Our time had now expired, and leaving John to put away the books, we turned to say good-bye in the doorway. But the old man would not permit us to depart so coldly, but, with the true feeling of the worthy host and gentleman, conducted us, bare-headed as he was, to the gate at the bottom of the garden; and, cordially shaking hands with us all and thanking us for the visit, which he said he had enjoyed, he bade us good night.

On the following day, I made my way alone once more to Droughsburn. The weather was fine, the Leochel flowed down its quiet valley in the bright sunlight amidst the ripening corn, and the retired nook where John lived, with its willows and rowans, seemed more removed from the outer world than before. I found him outside in his own little plot, bare-headed and bent but hale and bright, having come out for a rest from toil, for nothing cheered and restored him like the flowers. The enclosing dike was crested with honeysuckle in bright blossom and sweetest scent; and the Woody Nightshade, with its lurid flower, rose prominent above the rest. John gave me cordial welcome and a warm shake of the hand, and seemed in excellent but quiet spirits. After some remarks on the plants, we entered his house, and seated ourselves opposite each other between the two looms. He placed himself with his back to the front windows, through which the sunbeams streamed and prettily touched his head and eager, intelligent face. He was brighter and more communicative than on the previous day. My relations with his bosom friend, Charles, had evidently opened to me his solitary and silent heart, and I enjoyed the glow created by memory and friendship.

As he sat, he told me in considerable detail, amongst other things, the story of Linnmus, suggested by some subject we had mentioned, characterising him as "a gran' chiel, [Or chield, a young man, often used with endearment. Pronounced cheel or cheeld; the same word, likely, as the English childe, as in "Childe Harold." It occurs frequently in the old ballads.] an awfu' clever man, wha had to fecht his way up frae naething, for they were to mak' 'im a shoemakker." Thus, in delightful Doric, which somehow sounded strange regarding one so associated with bristling technicalities, he told of the early struggles of the great Swede—his going to college, assisted by "a kind and bonnie lass," to whom "the only return he cu'd mak' was by-and-by to mar'y 'er ; " his journey to Lapland; and his afterwards rising to dignity and renown.

"Do you not feel lonely," I asked, "thus living by yourself, your family gone, and Charles so far away?"

"Na," said he, "only noos and naps. ["Nows and thens," the English "now and then."] Ye see, I hae my newspaper, for I aye get that, and my books; and there's aye the bonnie floo'rs to look at. Oo na! I'm no lanely!"

"Do you ever get tired, working so hard, now that you are getting so old?"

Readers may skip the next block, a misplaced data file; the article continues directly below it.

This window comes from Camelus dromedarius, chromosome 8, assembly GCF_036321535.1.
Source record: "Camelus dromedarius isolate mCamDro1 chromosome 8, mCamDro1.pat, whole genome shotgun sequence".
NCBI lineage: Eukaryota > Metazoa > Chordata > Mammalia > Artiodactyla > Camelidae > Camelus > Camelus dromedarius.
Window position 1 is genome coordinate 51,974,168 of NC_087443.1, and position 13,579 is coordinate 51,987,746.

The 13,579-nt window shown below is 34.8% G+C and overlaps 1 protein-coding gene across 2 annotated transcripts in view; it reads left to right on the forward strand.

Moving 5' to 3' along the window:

"Some," said he. "But then I just rise and gang aboot a bit, and oot to the gairden to see the floo'rs for a wee. And a body, ye ken, maun just begin again!" continued he, with cheerful practical philosophy; "but I aye likit to wirk."

We continued our talk on many topics mentioned by me and suggested by incidents and associations as they occurred. He discoursed pleasantly and fluently—of God's use of poisonous plants for the cure of diseases; of the most useful of plants, the potato, belonging to the dangerous order of the Deadly Nightshade; of his own medical practice by use of herbs, and of the successes he had had with them in his own and others' experience; of the Loch of Drum, and his dangerous adventure there; of his searching for the Bladderwort in Tillyfourie Moss; of his methods of learning and remembering the difficult technical words in Botany; and similar bits of science and reminiscence, described in capital Scotch, and seasoned and .illustrated with apt saw or sentiment from his rich "proverbial philosophy." When I told him anything that greatly surprised him, he burst out in simple tones of wonderment, exclaiming, "Od be here, man! Ye dinna say sae?"

As we thus sat talking, the bright sun was shining outside and streaming pleasantly through the cords and beams of the loom. I wished much to get John out into the field, that I might see more of his habits and let the flowers do their office of suggestion, and I proposed that we should take a walk. He was ready at once to go, and was evidently willing to devote the day to me, as, certainly, I was to him. He rose, put on his broad bonnet, and, shutting the door of his dwelling, staff in hand, he led the way up the hill behind the house. He walked at a smart pace, with short steps, leaning forwards on his staff, which was put down on the ground with each foot, being apparently required to support him. The way was rough, there being no proper path except the field or dike side, but he would not accept any assistance even in difficult places, as when getting over the dike, climbing fences, or pushing through the tall broom on the steep hill slope. "Na, na, I dinna need ony help, sir, thank you. I can manage awa fine." Yet, tottering as they seemed, his steps, though short, were firm and smart, and he moved onwards at a good rate. He could still take long journeys, going, for instance, some four miles over hill to church, which he still attended very regularly; and undertaking to visit my friend, the minister of Keig, next summer, a promise which involved some sixteen miles of a walk! "I only need a little time noo, ye see," he explained. "I ance didna, for I was a smart walker i' my day, and can do something till't yet. Mony a fit I hae gane, I can tell ye."